an unoccupied bed

Supporting safer community palliative care with Palliate

Improving the access and quality of training and support for lay carers to administer subcutaneous end-of-life medications in the home.

What is the problem we are solving?

It is estimated that of the 6.2 million estimated carers in the UK, half a million are caring for someone with a terminal illness. The majority of those people who die every year would prefer to die at home, yet only about half achieve this.

This is often due to patients unable to have their symptoms managed properly at the end of life. People often have to wait longer than what feels acceptable to them for community nurses to come and administer medications or injections. When this happens, symptoms can escalate, carers and patients can become distressed and families lose control of the situation.

Such poor management of pain relief at the end of life can lead to unplanned emergency admissions, resulting in poorer quality of life and poorer experiences for carer and dying person.

Laycarers - family, friends or people important to the dying person - tend to the individual's physical and emotional needs. They often wish they could do more, such as relieve community nursing teams of tasks like administration of medications. 39% of British adults say they would feel comfortable giving a pain-relief injection to someone who was dying and wanted to stay home, after receiving some training and with no additional support.

Current and future provision of consistent, continuous care in the community rests on laycarers being properly trained to do more. There is huge potential to 'upskill' lay carers in the practical competencies required to care and support their loved ones in the community. We believe there should be a choice for carers to be trained to give symptom control medications. It is important to note, though, that this is not an expectation, and carers must be deemed suitable by healthcare professionals.

We see the administration of medications by carers in the home, as a key element of good community care.

We seek to improve the access and quality of training and support for carers to administer subcut medications in the home. Our aim is to support patient preferences for a home death while also reducing pressure on community care teams. Our product Palliate does this by providing digital information and support via an app, to carers who have been trained to deliver medications.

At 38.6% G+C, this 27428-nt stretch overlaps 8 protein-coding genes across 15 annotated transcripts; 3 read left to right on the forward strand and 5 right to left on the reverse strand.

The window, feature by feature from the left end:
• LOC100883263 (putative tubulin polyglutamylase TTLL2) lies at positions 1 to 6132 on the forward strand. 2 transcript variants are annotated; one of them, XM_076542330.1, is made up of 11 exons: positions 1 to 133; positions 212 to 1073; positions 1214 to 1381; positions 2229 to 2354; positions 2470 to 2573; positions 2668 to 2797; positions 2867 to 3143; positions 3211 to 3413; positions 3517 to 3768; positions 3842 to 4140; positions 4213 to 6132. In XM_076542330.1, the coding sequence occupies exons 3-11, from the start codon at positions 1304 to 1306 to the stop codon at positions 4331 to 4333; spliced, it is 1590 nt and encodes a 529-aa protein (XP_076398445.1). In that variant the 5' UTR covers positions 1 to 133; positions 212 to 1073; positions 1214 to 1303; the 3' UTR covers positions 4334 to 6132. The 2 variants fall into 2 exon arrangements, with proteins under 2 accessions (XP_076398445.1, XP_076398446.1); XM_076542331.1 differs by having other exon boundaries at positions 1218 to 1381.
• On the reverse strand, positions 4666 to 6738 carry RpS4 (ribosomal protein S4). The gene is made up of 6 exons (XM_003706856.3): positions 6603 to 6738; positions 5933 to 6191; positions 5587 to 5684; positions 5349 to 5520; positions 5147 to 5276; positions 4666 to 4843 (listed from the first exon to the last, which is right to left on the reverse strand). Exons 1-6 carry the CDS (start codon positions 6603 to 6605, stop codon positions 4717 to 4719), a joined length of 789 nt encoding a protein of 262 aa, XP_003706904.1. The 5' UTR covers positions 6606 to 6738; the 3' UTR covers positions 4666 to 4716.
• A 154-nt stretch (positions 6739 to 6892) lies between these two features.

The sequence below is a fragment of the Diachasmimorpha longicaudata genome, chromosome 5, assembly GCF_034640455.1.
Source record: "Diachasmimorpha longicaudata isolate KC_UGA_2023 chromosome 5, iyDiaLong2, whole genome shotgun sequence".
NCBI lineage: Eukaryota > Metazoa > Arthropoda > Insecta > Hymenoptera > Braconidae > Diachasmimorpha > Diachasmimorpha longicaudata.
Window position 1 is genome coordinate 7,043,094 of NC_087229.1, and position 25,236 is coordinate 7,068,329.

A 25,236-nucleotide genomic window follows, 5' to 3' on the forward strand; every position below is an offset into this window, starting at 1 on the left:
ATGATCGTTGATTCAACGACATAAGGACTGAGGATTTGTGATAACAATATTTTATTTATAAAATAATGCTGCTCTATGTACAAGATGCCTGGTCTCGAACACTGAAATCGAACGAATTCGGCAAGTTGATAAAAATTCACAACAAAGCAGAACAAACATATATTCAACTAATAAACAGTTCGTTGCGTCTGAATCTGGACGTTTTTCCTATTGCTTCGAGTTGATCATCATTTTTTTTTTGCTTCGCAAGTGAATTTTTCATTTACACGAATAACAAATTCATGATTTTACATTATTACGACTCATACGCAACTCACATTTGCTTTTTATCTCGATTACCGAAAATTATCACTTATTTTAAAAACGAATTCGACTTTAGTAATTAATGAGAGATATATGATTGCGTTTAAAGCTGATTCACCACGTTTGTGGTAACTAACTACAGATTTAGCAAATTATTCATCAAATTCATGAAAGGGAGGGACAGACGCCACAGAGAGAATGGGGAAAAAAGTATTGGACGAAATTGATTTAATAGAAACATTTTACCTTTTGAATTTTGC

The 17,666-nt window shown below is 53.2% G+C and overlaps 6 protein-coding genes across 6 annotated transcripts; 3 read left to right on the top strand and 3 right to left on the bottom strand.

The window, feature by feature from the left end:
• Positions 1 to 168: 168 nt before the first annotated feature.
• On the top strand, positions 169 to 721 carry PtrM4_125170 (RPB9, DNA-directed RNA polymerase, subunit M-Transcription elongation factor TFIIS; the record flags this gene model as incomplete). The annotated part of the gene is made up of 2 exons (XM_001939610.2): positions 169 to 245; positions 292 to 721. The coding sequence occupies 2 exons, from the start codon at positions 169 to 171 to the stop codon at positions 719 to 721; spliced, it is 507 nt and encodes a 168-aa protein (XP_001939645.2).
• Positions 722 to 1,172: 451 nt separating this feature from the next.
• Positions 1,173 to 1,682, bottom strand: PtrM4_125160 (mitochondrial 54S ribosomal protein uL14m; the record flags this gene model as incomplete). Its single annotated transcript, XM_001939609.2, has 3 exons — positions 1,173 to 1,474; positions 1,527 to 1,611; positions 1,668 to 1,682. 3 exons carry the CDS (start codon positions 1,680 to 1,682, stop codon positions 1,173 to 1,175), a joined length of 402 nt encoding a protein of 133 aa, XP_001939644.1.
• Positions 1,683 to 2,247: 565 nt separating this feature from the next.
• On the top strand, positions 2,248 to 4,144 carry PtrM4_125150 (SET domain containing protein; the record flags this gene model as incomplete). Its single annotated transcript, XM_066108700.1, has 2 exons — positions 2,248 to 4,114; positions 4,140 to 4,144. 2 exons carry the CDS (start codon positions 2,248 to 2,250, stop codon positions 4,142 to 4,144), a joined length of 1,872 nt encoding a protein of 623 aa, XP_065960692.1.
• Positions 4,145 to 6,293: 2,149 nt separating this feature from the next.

Palliate closely aligns with the NHS's "Ambitions for Palliative and End of Life Care: A national framework for local action 2021-2026" by focusing on individualised, equitable care. By empowering lay-carers to administer medications for symptom relief, Palliate directly supports the ambitions of treating each person as an individual and maximising comfort and wellbeing.

Our product

Palliate, a nurse-led platform for training lay carers in the administration of end-of-life medications.

screenshots of the Palliate App prototype

Our approach

Steps to Deliver Work:

  1. Initial design discovery and primary user research within clinical settings
  2. Accelerated development and prototyping due to COVID-19
  3. Design of functional digital and paper-based prototype with implementation of pre-pilot with CNWL NHS Trust
  4. Ongoing academic research with qualitative and quantitative studies

Users - both the public and healthcare professionals - have been integral to our development. During the COVID-19 pandemic, we collaborated with NHS England and gained invaluable feedback from frontline clinicians for our initial prototype. This laid the groundwork for our pre-pilot, where nine laycarers who were actively caring for someone at the end of life were trained using the Palliate intervention. Subsequently, we further refined Palliate features by testing additional elements like a paper preparation sheet and video-based tutorial, which were evaluated by four members of the public.

Impact so far

Our first real-world pre-pilot, with CNWL NHS Trust, enabled patients opting for home-based palliative care, to be supported by their loved ones. One carer reported:

“I was able to improve symptoms, pain, distress, nausea….the ability to give an injection made a massive difference, most importantly for (patient) as the level of trust between us meant she wanted me to give it to her rather than other people, ie, HCP’s and this meant she was calmer as she trusted me. The short answer is that the alternative would have been calling for help and delays….the stress of someone unfamiliar always giving it to her would have made things much worse. There was no way to stop the whole thing (patient dying at home) from being stressful, but it was helpful to be in control. In some ways I felt calmer knowing and being in charge”

Next steps

More information

Back to Our Work


Get involved in our research

Sign up for the IGHI Public and Patient Involvement and Engagement mailing list to find about upcoming opportunities to get involved in our projects.